Council President Connie MacDonald stating that he was in favor of such a meeting and asked Brough to attend council’s agenda meeting next Monday.
In this and prior meetings, the discussion between residents and borough officials has centered on three questions:
- Should the borough rely more on taxes as opposed to electric revenue?
- Can the borough cut spending?
- Should the electric department be eliminated altogether?
MacDonald has previously stated he is in favor of keeping the electric department. At yesterday’s meeting he added, “Instead of money going to some corporation, why not have it go here?”
However, he added that he is also in favor of shifting revenue toward taxes. “I like taxes because they are deductible,” MacDonald said.
“This is about transparency to me,” visitor Jeff Krosovich said. “Taxes are transparent.”
According to electric superintendent Mark Linville, until recently, the borough’s electric rates have been competitive with private companies, which spawned additional questions by Brough.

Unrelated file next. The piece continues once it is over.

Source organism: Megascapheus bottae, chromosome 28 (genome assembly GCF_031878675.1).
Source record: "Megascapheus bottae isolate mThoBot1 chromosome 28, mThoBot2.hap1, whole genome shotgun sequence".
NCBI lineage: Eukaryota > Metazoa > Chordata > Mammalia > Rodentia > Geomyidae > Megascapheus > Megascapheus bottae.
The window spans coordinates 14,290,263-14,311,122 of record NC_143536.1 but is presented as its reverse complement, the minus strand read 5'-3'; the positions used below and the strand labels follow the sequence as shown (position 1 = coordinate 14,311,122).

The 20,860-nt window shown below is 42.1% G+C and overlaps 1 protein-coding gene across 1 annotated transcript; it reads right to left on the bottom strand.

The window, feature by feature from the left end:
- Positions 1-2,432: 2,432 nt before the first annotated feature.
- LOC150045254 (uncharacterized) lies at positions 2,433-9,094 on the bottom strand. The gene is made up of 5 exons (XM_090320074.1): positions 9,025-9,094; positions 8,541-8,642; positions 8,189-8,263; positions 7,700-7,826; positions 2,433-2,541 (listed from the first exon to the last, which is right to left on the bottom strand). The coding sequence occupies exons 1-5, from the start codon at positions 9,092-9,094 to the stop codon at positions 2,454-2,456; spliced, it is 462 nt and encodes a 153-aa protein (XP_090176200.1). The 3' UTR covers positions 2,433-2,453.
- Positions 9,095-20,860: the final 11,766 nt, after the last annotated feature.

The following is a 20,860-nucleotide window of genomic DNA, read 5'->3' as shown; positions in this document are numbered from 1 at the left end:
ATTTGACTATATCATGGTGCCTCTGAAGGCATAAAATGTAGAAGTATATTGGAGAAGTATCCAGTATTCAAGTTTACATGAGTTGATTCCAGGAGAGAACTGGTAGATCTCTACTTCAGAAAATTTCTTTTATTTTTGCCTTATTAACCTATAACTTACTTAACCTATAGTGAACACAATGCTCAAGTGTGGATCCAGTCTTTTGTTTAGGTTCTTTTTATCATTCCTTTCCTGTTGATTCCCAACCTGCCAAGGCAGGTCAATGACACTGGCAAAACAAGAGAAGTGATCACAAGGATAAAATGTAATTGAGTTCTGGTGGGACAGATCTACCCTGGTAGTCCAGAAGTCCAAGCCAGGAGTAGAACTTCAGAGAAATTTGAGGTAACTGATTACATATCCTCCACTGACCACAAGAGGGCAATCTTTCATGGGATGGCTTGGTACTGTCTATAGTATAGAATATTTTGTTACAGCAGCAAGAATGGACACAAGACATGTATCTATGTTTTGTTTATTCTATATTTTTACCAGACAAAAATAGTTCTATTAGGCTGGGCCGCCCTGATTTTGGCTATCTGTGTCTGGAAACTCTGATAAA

“When did we become based on the electric fund instead of taxes?” Brough asked. “When did we switch from producing our own power to buying? And what can we do to become competitive again?”
None of his questions appeared to be directly answered during the meeting.
John Cress, an Allegheny resident considering moving to Ellwood City, asked council what could be done to create an environment of growth and attract new businesses, which would create a wealthier community to fund the borough.
“We need a philosophy of growth instead of having to gouge what’s left,” Cress said.
Krosovich also called for the borough to be more fiscally responsible, as did visitor Lisa Guerrera. “Why do we need $1.4 million from the electric fund?” Guerrera asked.
Another visitor responded that the public could attend budget meetings to make their voices heard.
“We don’t feel our voices heard when we have three police officers who make $400,000 combined and secretaries that make $45,000,” visitor Dave Gulish said.
MacDonald responded that the police budget is out of council’s control, as the mayor is the head of the police department. Villella added that 70% of employee costs are union employees, which can only be lowered in contract negotiations.